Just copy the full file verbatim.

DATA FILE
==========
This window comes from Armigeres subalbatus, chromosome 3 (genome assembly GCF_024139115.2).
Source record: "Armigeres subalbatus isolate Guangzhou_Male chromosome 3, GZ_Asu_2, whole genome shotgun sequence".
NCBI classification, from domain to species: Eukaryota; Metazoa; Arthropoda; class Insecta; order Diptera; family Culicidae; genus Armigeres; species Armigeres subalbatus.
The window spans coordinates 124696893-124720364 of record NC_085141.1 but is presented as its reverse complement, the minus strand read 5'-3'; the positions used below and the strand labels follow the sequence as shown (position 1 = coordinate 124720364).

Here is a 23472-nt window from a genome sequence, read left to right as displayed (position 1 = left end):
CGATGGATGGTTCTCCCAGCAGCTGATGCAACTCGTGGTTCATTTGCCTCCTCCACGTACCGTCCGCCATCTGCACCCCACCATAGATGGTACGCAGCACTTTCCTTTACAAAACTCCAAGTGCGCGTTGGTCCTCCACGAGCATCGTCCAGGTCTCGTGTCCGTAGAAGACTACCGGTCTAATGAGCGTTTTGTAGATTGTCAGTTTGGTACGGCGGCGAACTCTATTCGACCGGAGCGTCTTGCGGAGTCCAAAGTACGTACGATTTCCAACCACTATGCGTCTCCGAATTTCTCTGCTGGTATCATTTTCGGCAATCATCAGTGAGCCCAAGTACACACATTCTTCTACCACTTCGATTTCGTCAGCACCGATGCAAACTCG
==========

This window comes from Armigeres subalbatus, chromosome 3 (genome assembly GCF_024139115.2).
Source record: "Armigeres subalbatus isolate Guangzhou_Male chromosome 3, GZ_Asu_2, whole genome shotgun sequence".
NCBI classification, from domain to species: Eukaryota; Metazoa; Arthropoda; class Insecta; order Diptera; family Culicidae; genus Armigeres; species Armigeres subalbatus.
The window spans coordinates 124696893-124720364 of record NC_085141.1 but is presented as its reverse complement, the minus strand read 5'-3'; the positions used below and the strand labels follow the sequence as shown (position 1 = coordinate 124720364).

Here is a 23472-nt window from a genome sequence, read left to right as displayed (position 1 = left end):
CGATGGATGGTTCTCCCAGCAGCTGATGCAACTCGTGGTTCATTTGCCTCCTCCACGTACCGTCCGCCATCTGCACCCCACCATAGATGGTACGCAGCACTTTCCTTTACAAAACTCCAAGTGCGCGTTGGTCCTCCACGAGCATCGTCCAGGTCTCGTGTCCGTAGAAGACTACCGGTCTAATGAGCGTTTTGTAGATTGTCAGTTTGGTACGGCGGCGAACTCTATTCGACCGGAGCGTCTTGCGGAGTCCAAAGTACGTACGATTTCCAACCACTATGCGTCTCCGAATTTCTCTGCTGGTATCATTTTCGGCAATCATCAGTGAGCCCAAGTACACACATTCTTCTACCACTTCGATTTCGTCAGCACCGATGCAAACTCG